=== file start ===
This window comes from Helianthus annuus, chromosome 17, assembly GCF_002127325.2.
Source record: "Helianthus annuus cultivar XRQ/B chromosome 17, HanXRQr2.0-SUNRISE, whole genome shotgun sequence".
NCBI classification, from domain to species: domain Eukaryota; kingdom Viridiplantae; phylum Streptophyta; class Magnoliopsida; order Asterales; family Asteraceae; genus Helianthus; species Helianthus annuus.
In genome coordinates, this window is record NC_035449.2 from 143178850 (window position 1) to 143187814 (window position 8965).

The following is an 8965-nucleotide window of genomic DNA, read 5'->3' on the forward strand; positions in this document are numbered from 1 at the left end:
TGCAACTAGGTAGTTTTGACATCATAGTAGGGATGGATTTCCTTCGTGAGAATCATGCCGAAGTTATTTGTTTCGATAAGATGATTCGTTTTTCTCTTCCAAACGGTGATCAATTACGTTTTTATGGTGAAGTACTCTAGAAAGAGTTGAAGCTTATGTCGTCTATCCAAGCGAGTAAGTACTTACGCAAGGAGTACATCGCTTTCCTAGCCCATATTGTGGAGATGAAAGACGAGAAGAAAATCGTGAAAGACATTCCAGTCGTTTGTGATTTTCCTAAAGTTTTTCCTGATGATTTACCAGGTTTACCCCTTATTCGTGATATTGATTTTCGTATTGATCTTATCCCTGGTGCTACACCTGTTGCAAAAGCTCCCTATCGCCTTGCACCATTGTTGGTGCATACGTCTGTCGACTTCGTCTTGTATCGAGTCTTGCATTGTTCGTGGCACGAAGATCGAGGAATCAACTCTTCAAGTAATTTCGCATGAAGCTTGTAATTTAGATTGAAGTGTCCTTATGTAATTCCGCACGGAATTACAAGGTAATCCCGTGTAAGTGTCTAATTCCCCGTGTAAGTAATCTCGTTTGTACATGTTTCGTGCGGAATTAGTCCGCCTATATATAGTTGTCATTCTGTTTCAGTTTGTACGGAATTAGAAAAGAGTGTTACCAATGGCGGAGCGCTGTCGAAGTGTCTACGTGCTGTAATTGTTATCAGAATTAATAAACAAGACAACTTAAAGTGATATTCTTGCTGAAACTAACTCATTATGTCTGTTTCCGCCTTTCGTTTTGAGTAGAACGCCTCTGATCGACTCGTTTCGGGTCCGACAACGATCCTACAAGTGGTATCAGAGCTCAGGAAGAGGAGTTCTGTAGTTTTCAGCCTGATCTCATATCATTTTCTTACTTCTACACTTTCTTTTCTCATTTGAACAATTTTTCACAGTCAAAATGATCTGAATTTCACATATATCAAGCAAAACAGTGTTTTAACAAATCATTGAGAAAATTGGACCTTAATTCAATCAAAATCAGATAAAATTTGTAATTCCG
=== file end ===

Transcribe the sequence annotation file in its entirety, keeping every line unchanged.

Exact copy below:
This window comes from Helianthus annuus, chromosome 17, assembly GCF_002127325.2.
Source record: "Helianthus annuus cultivar XRQ/B chromosome 17, HanXRQr2.0-SUNRISE, whole genome shotgun sequence".
NCBI classification, from domain to species: domain Eukaryota; kingdom Viridiplantae; phylum Streptophyta; class Magnoliopsida; order Asterales; family Asteraceae; genus Helianthus; species Helianthus annuus.
In genome coordinates, this window is record NC_035449.2 from 143178850 (window position 1) to 143187814 (window position 8965).

The following is an 8965-nucleotide window of genomic DNA, read 5'->3' on the forward strand; positions in this document are numbered from 1 at the left end:
TGCAACTAGGTAGTTTTGACATCATAGTAGGGATGGATTTCCTTCGTGAGAATCATGCCGAAGTTATTTGTTTCGATAAGATGATTCGTTTTTCTCTTCCAAACGGTGATCAATTACGTTTTTATGGTGAAGTACTCTAGAAAGAGTTGAAGCTTATGTCGTCTATCCAAGCGAGTAAGTACTTACGCAAGGAGTACATCGCTTTCCTAGCCCATATTGTGGAGATGAAAGACGAGAAGAAAATCGTGAAAGACATTCCAGTCGTTTGTGATTTTCCTAAAGTTTTTCCTGATGATTTACCAGGTTTACCCCTTATTCGTGATATTGATTTTCGTATTGATCTTATCCCTGGTGCTACACCTGTTGCAAAAGCTCCCTATCGCCTTGCACCATTGTTGGTGCATACGTCTGTCGACTTCGTCTTGTATCGAGTCTTGCATTGTTCGTGGCACGAAGATCGAGGAATCAACTCTTCAAGTAATTTCGCATGAAGCTTGTAATTTAGATTGAAGTGTCCTTATGTAATTCCGCACGGAATTACAAGGTAATCCCGTGTAAGTGTCTAATTCCCCGTGTAAGTAATCTCGTTTGTACATGTTTCGTGCGGAATTAGTCCGCCTATATATAGTTGTCATTCTGTTTCAGTTTGTACGGAATTAGAAAAGAGTGTTACCAATGGCGGAGCGCTGTCGAAGTGTCTACGTGCTGTAATTGTTATCAGAATTAATAAACAAGACAACTTAAAGTGATATTCTTGCTGAAACTAACTCATTATGTCTGTTTCCGCCTTTCGTTTTGAGTAGAACGCCTCTGATCGACTCGTTTCGGGTCCGACAACGATCCTACAAGTGGTATCAGAGCTCAGGAAGAGGAGTTCTGTAGTTTTCAGCCTGATCTCATATCATTTTCTTACTTCTACACTTTCTTTTCTCATTTGAACAATTTTTCACAGTCAAAATGATCTGAATTTCACATATATCAAGCAAAACAGTGTTTTAACAAATCATTGAGAAAATTGGACCTTAATTCAATCAAAATCAGATAAAATTTGTAATTCCG